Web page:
From Variety's Susanne Ault:

Tyro helmer Scott Elliot was downright giddy before the Los Angeles premiere of indie drama A Map of the World.

"I feel like I got a Ph.D. in filmmaking during this last year," Elliot told audiences before the screening in Santa Monica. "It's just been a remarkable experience doing my first film."

Perhaps still in Thanksgiving mode, Elliot was also grateful to the picture's producers Kathleen Kennedy and Frank Marshall: "That they trusted me with the material is amazing."

And Map star Sigourney Weaver said she "was in very good hands" with Elliot. But filming wasn't exactly a walk in the park. "We shot in 30 days, so it was sort of a tumbling experience," she said.

Yet Weaver enjoyed playing her complex character, a mother accused of sexual assault -- "This (role) is what I have my heart in right now."

Similar vibes came from Marshall: "I love the story, and that's what it's all about." Plus, "a lot of heart and soul came from the cast, and that's what got (the film) made."

Elaborating, Kennedy said, "it was incredibly enjoyable (to be able) to ask people to do things as a labor of love rather than a deal for money -- everyone had such a great time."

From The Hollywood Reporter's Kirk Honeycutt:

A Map of the World affords Sigourney Weaver the opportunity to trace the emotional and spiritual near destruction of an independently minded woman. Her fall from grace is so cruel and downright Biblical in the breathtaking chain of tragic events as to play like a female version of the story of Job.

The subject matter necessarily will limit audiences to those willing to sit still for a harrowing journey to hell and back.

"Map" concerns the victimization of a woman who doesn't live up to her community's expectations. When tragedy befalls a woman who dares to speak her mind and paint her barn blue, the citizens of a Midwestern town turn on her with such self-righteous fury as to befuddle any reasonable viewer.

There's more than a little exaggeration here. Indeed, the feminist viewpoint is so overstated as to tear the dramatic fabric of the movie itself.

Weaver's Alice Goodwin is seen as a good, caring mother who holds down a part-time job as school nurse while helping her husband Howard (David Strathairn) run the family farm. She does, however, speak her mind.

While baby-sitting her best friends' children, she is momentarily distracted and the youngest child accidentally drowns. The community swiftly condemns her, first with angry whispers and sullen stares. And when the tragedy encourages a naughty boy's mother (Chloe Sevigny) to bring bogus charges of child abuse against Alice, the entire town instantly rises up against her.

She's jailed and her financially struggling husband cannot raise the bail that is set staggeringly high. Her fellow inmates taunt her unmercifully, and even Howard doubts her.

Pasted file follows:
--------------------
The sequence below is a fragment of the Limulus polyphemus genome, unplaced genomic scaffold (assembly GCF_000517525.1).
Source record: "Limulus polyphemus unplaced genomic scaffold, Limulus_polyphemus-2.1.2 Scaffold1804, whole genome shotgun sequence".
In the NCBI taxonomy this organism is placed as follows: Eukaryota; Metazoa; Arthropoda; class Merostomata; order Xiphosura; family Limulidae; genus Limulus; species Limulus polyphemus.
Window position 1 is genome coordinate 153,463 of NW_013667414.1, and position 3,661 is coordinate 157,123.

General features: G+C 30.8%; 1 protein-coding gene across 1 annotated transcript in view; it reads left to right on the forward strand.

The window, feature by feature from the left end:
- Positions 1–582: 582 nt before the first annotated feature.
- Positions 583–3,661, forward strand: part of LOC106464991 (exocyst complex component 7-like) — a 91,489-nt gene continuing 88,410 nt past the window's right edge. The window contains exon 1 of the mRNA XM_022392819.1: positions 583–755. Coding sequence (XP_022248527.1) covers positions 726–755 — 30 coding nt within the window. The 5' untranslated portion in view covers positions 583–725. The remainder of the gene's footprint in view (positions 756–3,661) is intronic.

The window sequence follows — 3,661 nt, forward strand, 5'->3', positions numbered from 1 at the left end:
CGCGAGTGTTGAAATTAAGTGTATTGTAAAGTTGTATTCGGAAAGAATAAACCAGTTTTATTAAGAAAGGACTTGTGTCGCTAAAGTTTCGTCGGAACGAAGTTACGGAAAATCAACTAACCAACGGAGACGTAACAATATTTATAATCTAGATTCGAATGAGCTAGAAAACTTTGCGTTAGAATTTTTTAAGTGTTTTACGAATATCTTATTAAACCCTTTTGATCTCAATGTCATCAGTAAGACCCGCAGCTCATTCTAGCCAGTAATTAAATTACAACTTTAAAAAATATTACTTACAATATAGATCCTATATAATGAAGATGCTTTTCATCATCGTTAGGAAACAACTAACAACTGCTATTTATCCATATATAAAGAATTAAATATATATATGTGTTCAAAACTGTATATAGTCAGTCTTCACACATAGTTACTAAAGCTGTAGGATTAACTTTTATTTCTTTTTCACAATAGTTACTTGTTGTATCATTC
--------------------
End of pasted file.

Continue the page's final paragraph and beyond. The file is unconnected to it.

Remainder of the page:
It gets worse, but what is most troubling is that Alice seems to enjoy her victimization. What Weaver and first-time director Scott Elliott fail to make clear is whether this aberration is the result of a mental breakdown or simply Alice's way to cope with an impossible situation.

For that matter, everyone's behavior is curious. Why is Howard so insensitive? Why do all of Alice's friends and colleagues turn against her on such flimsy evidence? Why does the child's mother even bother with the false charge?

The answer to all these questions is that the film, adapted by Peter Hedges and Polly Platt from Jane Hamilton's novel, wants to make a point. Society goes out of its way to punish independent women, and the filmmakers apparently feel no obligation to make any of this plausible.

Weaver's performance is certainly never dull, but she fails to let us inside her character. We're never certain what motivates her.

Strathairn has been handed a loaded deck with this role: The filmmakers were determined that the husband act the complete wimp throughout the ordeal. And Julianne Moore, as Alice's estranged best friend who finally comes to her rescue, has her puzzling moment too when she makes a pass at Alice's husband. Where did that come from?

The film, shot near [Toronto] where it had its premiere, is exceedingly well-made. But it becomes overbearing during those moments when it tries so hard to shock and disturb.

Overseas Filmgroup
Producers: Kathleen Kennedy, Frank Marshall, Lisa Niedenthal
Director: Scott Elliott
Writers: Peter Hedges, Polly Platt
Based on the novel by: Jane Hamilton
Executive Producer: Willi Baer
Director of photography: Seamus McGarvey
Production designer: Richard Toyon
Music: Pat Metheny
Costume designer: Suzette Daigle
Editors: Craig McKay, Naomi Geraghty
Alice Goodwin: Sigourney Weaver
Theresa Collins: Julianne Moore
Howard Goodwin: David Strathairn
Paul Reverdy: Arliss Howard
Carole MacKessy: Chloe Sevigny
Nellie: Louise Fletcher
Running time -- 125 minutes